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Literary Prestidigitations on Display

15 Questions: An interview with Anne-Adele Wight

 We are inaugurating a new series at BlazeVOX, Author Interviews. In fifteen questions we hope to introduce you to our authors and poets. Each writer has a story that brought him or her to write a book. Through in-depth interviews with detailed questions and searching topics being covered as writers from all walks of life talk about the highs and lows in their writing. It is my pleasure to bring you an interview with a wonderful Philadelphia poet, Anne-Adele Wight. She has two books with BlazeVOX, Opera  House  Arterial andSidestep Catapult.

 
 
 
 
 
 
Author:           Anne-Adele Wight
 
 
Bio: Anne-Adele Wight is an active member of the Philadelphia poetry landscape. Her work has been published widely and featured at many local venues. She is the author of Sidestep Catapult (BlazeVOX, 2011). The opera house has followed her around since 1983 and only recently agreed to show its faces.
 
 
 
 
 
 
 
15 Questions
 
 
Tell me about your book.  Opera House Arterial is a mythology in 56 poems. All the poems focus on a trickster spirit in the form of an independently mobile opera house. Any mode of travel is possible: it can fly, swim, glide, crash through trees, or appear suddenly in a couple’s bed. If you can’t find it, check the muddy shallows under a bridge. Opera house is up to no good, and the mischief escalates in the final section of the book. 

 What influenced this book?  In 1983 a friend showed me a postcard she’d received from Ecuador. It showed a view of Teatro Nacional Sucre, the 19th-century opera house in Quito. Buildings in the foreground made the opera house appear to be floating, and the Andes rose high in the background. The picture struck deep into my brain, and I instantly wanted to write a poem. I could never make that poem stick. In 2011 I finally realized I was dealing with a whole collection of poems, not just one. As soon as I did, the book took off.

 Where does this book fit into your career as a writer?  This is my second full-length book of poems. The first was Sidestep Catapult (BlazeVOX, 2011).

 If you had to convince a friend or colleague to read this book, what might you tell them?  (1) You’ve never encountered a trickster opera house––aren’t you curious?  (2) If you read this book you’ll get a sneak peek at the end of the world.  (3) What’s a mug of phosphorus? What’s a scrim of combines?  (4) If you don’t read this book the opera house will come after you.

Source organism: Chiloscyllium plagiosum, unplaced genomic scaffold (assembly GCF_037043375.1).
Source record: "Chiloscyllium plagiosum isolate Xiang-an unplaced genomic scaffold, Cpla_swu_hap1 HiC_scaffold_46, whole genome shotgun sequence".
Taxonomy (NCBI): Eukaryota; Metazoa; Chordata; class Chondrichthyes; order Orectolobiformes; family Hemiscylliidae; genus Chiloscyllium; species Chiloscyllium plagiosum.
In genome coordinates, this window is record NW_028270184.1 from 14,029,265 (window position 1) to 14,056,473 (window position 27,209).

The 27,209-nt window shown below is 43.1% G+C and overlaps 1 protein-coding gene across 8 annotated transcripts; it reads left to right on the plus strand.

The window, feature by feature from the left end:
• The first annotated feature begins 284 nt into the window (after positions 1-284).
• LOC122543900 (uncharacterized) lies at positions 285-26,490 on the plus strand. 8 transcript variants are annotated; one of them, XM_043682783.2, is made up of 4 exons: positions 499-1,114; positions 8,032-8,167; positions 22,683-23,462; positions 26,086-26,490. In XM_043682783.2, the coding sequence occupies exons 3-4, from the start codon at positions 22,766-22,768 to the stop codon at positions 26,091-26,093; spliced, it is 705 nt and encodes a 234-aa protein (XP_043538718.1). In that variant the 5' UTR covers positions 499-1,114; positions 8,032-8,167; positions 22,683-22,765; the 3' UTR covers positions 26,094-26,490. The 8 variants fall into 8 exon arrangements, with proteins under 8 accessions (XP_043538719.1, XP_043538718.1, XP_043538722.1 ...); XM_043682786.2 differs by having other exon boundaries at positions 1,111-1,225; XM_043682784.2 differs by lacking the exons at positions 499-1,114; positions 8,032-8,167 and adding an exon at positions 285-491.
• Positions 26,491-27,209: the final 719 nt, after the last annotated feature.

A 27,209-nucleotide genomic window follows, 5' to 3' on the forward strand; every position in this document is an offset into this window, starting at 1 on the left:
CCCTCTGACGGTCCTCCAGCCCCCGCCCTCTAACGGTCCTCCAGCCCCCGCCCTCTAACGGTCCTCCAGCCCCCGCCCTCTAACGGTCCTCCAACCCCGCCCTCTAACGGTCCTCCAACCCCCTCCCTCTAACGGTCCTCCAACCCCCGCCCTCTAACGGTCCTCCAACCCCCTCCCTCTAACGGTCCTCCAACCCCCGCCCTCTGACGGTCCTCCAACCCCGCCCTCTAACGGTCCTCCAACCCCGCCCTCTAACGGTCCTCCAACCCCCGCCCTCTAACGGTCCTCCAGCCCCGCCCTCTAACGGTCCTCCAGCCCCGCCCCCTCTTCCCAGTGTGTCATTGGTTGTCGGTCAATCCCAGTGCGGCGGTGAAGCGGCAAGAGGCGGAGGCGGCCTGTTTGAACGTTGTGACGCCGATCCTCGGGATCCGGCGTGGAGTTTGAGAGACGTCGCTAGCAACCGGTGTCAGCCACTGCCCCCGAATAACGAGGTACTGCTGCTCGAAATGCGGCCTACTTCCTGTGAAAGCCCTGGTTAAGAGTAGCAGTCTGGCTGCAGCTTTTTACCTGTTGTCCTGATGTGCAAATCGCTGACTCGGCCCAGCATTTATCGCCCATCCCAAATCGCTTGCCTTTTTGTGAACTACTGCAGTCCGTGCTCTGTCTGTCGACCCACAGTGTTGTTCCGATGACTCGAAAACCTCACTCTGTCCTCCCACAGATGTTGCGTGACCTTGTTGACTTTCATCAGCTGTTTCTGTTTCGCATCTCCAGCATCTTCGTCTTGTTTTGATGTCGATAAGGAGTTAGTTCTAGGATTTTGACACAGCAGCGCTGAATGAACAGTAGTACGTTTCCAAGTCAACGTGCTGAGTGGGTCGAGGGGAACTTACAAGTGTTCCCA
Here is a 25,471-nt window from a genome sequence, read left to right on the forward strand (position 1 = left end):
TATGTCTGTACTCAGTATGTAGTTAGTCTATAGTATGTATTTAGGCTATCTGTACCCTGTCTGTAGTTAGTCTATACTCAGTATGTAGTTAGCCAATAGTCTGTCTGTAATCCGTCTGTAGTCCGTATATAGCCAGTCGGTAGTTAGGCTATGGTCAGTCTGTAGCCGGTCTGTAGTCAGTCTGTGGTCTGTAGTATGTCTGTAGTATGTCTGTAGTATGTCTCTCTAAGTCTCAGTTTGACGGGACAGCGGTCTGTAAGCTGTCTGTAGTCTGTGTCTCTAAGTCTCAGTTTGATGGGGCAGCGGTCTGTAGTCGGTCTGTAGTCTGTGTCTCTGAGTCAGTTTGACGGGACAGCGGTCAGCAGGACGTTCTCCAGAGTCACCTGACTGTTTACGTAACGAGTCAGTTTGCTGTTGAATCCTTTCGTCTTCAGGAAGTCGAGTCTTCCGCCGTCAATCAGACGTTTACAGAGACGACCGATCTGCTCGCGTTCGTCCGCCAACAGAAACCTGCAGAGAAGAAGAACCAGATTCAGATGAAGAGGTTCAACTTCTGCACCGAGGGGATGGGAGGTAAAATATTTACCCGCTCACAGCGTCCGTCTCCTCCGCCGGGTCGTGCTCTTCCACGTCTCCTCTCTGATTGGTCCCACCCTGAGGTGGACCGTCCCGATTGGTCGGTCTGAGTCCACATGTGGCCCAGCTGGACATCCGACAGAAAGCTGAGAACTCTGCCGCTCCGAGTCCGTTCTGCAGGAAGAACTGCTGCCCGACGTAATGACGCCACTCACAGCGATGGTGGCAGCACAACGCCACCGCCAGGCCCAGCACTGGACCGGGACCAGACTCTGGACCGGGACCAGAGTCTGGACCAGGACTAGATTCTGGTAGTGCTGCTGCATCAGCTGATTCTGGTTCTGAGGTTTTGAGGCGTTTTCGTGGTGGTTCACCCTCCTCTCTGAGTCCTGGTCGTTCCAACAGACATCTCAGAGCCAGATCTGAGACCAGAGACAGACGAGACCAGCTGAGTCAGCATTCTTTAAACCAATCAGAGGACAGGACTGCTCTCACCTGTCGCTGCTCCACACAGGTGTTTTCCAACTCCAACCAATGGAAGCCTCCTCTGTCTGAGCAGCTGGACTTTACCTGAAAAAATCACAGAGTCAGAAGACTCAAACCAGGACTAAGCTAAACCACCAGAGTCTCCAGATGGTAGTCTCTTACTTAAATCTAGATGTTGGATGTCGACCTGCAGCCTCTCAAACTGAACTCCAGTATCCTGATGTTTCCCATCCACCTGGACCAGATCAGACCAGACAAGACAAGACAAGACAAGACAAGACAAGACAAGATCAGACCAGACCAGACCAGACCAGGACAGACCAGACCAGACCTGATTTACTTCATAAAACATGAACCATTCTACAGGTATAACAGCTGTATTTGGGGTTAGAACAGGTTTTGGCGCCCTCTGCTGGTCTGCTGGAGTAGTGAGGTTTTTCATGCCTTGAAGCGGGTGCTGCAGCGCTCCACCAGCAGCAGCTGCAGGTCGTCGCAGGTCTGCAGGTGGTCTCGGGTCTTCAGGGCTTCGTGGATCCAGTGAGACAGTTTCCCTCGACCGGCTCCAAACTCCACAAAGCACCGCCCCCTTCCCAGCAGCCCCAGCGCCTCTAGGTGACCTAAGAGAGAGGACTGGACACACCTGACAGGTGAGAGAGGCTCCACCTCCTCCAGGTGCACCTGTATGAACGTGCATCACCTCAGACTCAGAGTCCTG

Tell me about the last literary reading you attended.  The last reading I attended wasn’t strictly poetry, but poetic fiction. Kim Gek Lin Short and Christian TeBordo read from recent work at Philadelphia’s Penn Book Center.

 When did you realize you were a writer?  When I was eleven I wrote a dreary long-short story, full of clichés, that wouldn’t leave me alone. I started writing poetry in my early teens. There have been dry spells during which I never expected to write again, but the vein always flows when it’s ready.

 Tell us about your process: Pen and paper, computer, notebooks ... how do you write?  All of the above. I carry a notebook and keep another by the bed. Sometimes I look at a tangle of lifeless notes and walk away from them. Then, when I’m thinking about something else, a current turns on in my head and I’ll see and hear the pattern of the poem. Once I was cutting an onion in the kitchen and had to stop suddenly because an onion poem broke loose.
The computer helps me get my scrawl in order. When I start typing my notes I see more in them than was apparent from my handwriting. Also, a typescript helps me assemble elements that I didn’t realize belonged in the same place––often I think I’m working on two poems until they run together like mercury beads and become one.

How do you handle a bad review of your work?  There haven’t been any yet, but only because I’ve had so few reviews. I’d probably keep some good reviews on hand to snatch up in case of a bruised ego. Maybe a few choice curses.

 Which writer would you most like to have a drink with, and why?  Aside from the ones I drink with regularly? Anne Waldman. I’d love to discuss her book-length poem Manatee, Humanity. I’d also like to hear her take on Boulder, Colorado, as a place for a poet to live.
 
What's the biggest mistake you've made as a writer?  Giving up too soon. Trying to figure everything out consciously instead of letting the unconscious process do its work.

 What's the worst advice you hear authors give writers?  To compromise their own voice just because it’s distinctive or runs against the current. Distinctiveness gets writers noticed and the current will always change.

 What scares you the most?  The thought of falling into obscurity. That’s ridiculous because not many people know me anyway.

 Where do you buy your books?  At readings. I also try to order from small presses and SPD rather than Amazon. In keeping with that practice I try to support independent bookstores, although if a large chain store has a book I want I’ll get it.

 Who are you reading now?  I just finished diatomhero: religious poems by Lisa A. Flowers (Vulgar Marsala Press) and Thunderbird by Dorothea Lasky (Wave Books). Because I like some prose in the mix, I also just finished The Lost City of Z by David Grann (Vintage), the biography of an Amazon explorer who vanished in 1925. Now I’m reading Kings of the F**king Sea by Dan Boehl (Birds, LLC) and Glass Is Really a Liquid by Bruce Covey (No Tell Books).

 
Bonus Round: 
What do you want the world to know about you? Make it juicy ....  I love spicy food and fear birds. I believe karma visits you in the same life that generated it. My household is ruled by cats.